The Origins of Kenpo
Kenpo is considered by many to be the first eclectic martial art. Its origin evolved from Karate which; according to legend, began over a thousand years ago in China.
At the beginning of the seventeenth century two families, Kumamoto and Nagasaki brought knowledge of Kenpo from China to Kyushu in Japan. Modified throughout many years into its current form, it is referred to as Kosho-Ryu Kenpo, or Old Pine Tree school. It is from here that most modern forms of Kenpo are derived.
According to modern legend, in 1916 at the age of five, James Mitose was sent from his homeland in Hawaii to Kyushu for schooling in his ancestors' art of self-defense called Kosho-Ryu Kenpo. After completing his training in Japan, Mitose returned to Hawaii. Near the beginning of World War II in 1936, Mitose opened the "Official Self-Defense" club in Honolulu. It was from here that the five major Kenpo influences; Thomas Young, William K. S. Chow, Edmund Howe, Arthur Keawe and Paul Yamaguchi would study and bring Kenpo to the rest of the world.
William K.S. Chow adapted Mitose's approach and "Americanized" the art. He is perhaps responsible for the largest leap of Kenpo to the general public. In 1949, Chow opened a school of his own at a local YMCA and referred to his art as Kenpo Karate.
Ed Parker Edmund K. Parker, who is probably the most famous of Chow's practitioners, began studying Kenpo with Chow at the age of 16. Parker further adapted the methods so that they would prove practical in an actual fight and opened the first commercial Karate studio in 1954. He created a logical organization for the basic Kenpo techniques, dividing them into eight categories, such as stances, blocks, punches and so on. Parker graduated from Brigham Young and moved to California where he opened his second school in 1956 and also founded the International Kenpo Karate Association the same year. Parker taught the martial arts to many actors and celebrities such as Elvis Presley and Steve McQueen. He also appeared in movies and television shows like "I Love Lucy." Grand Master Edmund Parker is the undisputed "Father" of American Kenpo Karate.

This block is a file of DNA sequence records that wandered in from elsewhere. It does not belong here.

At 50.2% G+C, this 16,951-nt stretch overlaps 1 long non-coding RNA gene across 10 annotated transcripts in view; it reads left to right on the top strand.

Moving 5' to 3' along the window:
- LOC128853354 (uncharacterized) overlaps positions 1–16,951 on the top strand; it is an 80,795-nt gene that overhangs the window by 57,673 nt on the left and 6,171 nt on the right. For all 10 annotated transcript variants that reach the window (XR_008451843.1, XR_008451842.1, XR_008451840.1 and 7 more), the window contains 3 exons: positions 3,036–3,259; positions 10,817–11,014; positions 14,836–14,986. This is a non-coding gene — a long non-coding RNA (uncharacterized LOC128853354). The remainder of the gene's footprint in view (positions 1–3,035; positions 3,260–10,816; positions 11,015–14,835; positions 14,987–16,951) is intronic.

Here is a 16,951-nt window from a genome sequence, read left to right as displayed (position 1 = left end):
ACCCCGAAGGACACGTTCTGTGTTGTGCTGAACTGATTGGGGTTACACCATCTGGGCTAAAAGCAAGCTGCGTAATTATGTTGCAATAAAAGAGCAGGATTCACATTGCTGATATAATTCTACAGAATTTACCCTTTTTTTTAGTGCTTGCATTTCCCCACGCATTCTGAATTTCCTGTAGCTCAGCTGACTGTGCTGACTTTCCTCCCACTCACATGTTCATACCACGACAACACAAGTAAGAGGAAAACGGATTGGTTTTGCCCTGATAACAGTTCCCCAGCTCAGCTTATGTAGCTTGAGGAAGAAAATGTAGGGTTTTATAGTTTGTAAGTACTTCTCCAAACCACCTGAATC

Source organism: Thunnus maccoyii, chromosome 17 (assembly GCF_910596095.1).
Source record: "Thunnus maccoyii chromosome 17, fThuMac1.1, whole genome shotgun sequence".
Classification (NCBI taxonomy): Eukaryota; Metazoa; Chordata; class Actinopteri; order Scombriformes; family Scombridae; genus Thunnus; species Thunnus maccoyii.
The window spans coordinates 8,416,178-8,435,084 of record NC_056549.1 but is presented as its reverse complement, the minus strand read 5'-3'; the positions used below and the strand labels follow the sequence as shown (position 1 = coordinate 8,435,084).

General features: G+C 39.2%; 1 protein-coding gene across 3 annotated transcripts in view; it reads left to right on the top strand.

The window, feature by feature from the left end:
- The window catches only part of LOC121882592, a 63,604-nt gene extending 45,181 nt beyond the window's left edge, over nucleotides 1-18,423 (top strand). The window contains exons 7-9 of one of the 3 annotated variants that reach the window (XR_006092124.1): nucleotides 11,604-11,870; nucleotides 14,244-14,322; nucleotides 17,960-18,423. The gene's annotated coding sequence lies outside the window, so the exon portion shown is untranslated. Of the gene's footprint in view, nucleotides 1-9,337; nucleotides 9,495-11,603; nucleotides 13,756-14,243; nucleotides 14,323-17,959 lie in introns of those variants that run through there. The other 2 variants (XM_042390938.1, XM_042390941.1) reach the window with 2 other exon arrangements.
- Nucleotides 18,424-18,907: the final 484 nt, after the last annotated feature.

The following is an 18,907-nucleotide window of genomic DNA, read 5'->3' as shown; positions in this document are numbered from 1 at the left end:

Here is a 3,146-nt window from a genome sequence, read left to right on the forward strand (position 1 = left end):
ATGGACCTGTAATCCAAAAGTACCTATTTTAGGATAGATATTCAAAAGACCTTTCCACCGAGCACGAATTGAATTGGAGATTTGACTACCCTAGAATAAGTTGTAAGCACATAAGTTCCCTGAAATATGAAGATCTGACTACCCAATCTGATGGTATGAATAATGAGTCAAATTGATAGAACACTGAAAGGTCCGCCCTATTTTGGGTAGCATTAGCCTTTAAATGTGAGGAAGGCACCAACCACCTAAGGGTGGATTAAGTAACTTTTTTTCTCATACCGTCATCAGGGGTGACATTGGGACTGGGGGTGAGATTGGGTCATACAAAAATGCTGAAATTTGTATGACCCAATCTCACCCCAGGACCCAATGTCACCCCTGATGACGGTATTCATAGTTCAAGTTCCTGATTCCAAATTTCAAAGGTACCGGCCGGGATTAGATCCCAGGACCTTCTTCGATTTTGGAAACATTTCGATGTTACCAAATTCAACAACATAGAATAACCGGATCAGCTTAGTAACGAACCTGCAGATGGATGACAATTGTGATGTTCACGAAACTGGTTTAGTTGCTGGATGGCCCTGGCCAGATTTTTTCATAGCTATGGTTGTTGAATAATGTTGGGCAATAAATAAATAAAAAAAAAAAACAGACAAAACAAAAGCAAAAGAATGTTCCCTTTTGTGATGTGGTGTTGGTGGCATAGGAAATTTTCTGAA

At this school we are not involved in the disputes of the Kenpo societies. Kenpo as taught by Ed Parker or any of Ed Parkers students who ever they and their down lines are, is still Ed Parkers Kenpo. It really makes no difference if its Tracy Kenpo, TRACO, Tatum Kenpo, or EPAK (Ed Parkers American Kenpo) it still came from the same source, Senior Grandmaster Ed Parker. Kenpo is a sofisticated system of pure self defense and is easy to learn. However, it takes a lifetime to master.
As mentioned earlier Kenpo today is splintered at best. The biggest problems involve egos. Many believe their style of Kenpo is the superior to the next guys. This is not really correct. The Kenpo systems today have simply moved on, just as SGM Parker continued to change his system. The masters and grandmasters of Kenpo today continue to grow and adopt. This is a good thing unless you are in the ego crowd and consider everyone else wrong. Tradition has a place in all martial arts but so does change. For instance, the flying side kick was originally designed to remove horsemen from their saddles, this is not important today. Is it? For traditions sake, maybe, but not really practical.
For the student to really understand Kenpo they need to visit the different styles and draw their own conclusions. If they look hard they will see there are only slight differences in the techniques and the way they are taught. They will also notice some technique adopted from other styles that have been "kenpoized". This simply means adopted to there style of Kenpo. The real question is how many ego-maniacs are willing to try and prove Masters Larry Tatum, Al Tracy, Paul Mills, or Huk Planas, just to name a small few that they are even slightly off in what they teach. The point is in Kenpo and all martial arts "leave your ego at the door and try to learn". No one knows it all and we all have room for growth!